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paying only £3 1os. each, and numerous other licences of various sorts and degrees.

Big Companies and Tied Houses. The law, as we have said, deals with an individual licence-holder controlling his own premises. But this is one of those legal fictions which play so large a part in modern life. The truth is that the retail as well as well as the wholesale liquor trade is quickly being concentrated in a few hands; and the whole business is becoming a series of gigantic monopolies.t In Burdett's Stock Exchange Official Intelligence for 1898, particulars are given of no less than 265 joint stock companies, trading in the United Kingdom, with share and loan capital varying from £100,000 to £6,000,000 apiece, and totalling £134,069,000. Besides these, forty-four smaller companies are mentioned with a total capital of perhaps £2,000,000, making in all 302 companies and 136,000,000 sterling in capital. Of these no less than twenty-one have each a capital of over £1,000,000. It is well known that an enormous part of this capital consists of tied houses owned or rented by the brewing or distilling company. Information as to the number of these houses is not easy to obtain. A return to the House of Commons in 1892 gives particulars of the ownership of licensed premises not owned by the licencee; but as the occupations of the owners are not stated, exact conclusions are diffi.cult to draw; and brewing companies undoubtedly lease many houses which they do not own. Numerous figures are, however, given by witnesses before the Royal Commission on the Liquor Laws now sitting. Their estimates of the proportion of tied houses vary from 75 per cent. in Manchester, &c., to 90 per cent. in Brighton, and 91 per cent. in Hull.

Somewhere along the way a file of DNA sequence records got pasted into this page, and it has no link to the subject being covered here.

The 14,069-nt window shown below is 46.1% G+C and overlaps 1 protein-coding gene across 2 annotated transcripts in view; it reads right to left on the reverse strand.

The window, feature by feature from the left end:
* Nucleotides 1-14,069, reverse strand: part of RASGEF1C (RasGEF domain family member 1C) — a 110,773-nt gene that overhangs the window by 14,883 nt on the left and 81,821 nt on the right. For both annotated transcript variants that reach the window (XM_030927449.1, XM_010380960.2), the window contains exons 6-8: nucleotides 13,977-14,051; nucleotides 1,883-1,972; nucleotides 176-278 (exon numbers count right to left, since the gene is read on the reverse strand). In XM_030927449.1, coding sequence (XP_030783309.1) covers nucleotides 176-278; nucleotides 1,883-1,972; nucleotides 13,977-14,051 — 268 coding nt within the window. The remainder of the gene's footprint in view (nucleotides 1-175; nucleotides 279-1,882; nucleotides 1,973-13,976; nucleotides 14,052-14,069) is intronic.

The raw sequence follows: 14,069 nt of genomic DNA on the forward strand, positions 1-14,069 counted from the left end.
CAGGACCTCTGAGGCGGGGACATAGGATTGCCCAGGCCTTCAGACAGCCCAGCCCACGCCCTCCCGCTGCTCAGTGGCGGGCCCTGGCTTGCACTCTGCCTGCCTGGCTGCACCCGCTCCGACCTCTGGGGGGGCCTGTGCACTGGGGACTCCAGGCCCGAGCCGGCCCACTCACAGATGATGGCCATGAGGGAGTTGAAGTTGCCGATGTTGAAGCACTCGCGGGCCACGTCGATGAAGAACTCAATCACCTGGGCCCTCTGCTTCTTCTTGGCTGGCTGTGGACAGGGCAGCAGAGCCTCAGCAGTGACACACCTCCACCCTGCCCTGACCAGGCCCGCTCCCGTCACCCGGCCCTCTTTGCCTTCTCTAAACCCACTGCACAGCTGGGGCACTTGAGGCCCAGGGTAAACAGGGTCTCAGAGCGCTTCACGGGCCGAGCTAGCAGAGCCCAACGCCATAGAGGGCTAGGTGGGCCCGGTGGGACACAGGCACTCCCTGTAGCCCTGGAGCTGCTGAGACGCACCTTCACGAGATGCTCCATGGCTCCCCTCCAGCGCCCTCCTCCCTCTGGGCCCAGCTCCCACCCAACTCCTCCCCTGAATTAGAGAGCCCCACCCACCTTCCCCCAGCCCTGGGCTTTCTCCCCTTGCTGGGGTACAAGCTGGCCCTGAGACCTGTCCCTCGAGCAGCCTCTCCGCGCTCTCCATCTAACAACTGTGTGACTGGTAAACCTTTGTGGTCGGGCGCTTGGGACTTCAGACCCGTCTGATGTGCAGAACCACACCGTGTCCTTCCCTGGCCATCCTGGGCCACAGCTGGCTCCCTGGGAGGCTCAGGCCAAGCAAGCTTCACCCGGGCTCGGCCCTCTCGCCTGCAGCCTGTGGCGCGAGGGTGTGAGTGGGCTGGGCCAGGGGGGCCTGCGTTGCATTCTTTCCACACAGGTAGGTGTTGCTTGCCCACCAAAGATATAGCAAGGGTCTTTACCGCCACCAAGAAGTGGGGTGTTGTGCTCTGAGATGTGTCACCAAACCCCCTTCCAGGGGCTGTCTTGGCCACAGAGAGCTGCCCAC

Precise numbers are quoted for Birmingham, 1,513 out of 2,300 houses; Cirencester division, 67 out of 89; Lancashire Police District, 3,454 out of 5,4181. From this it would appear that a general estimate of three tied houses to every one free house gives a fair average.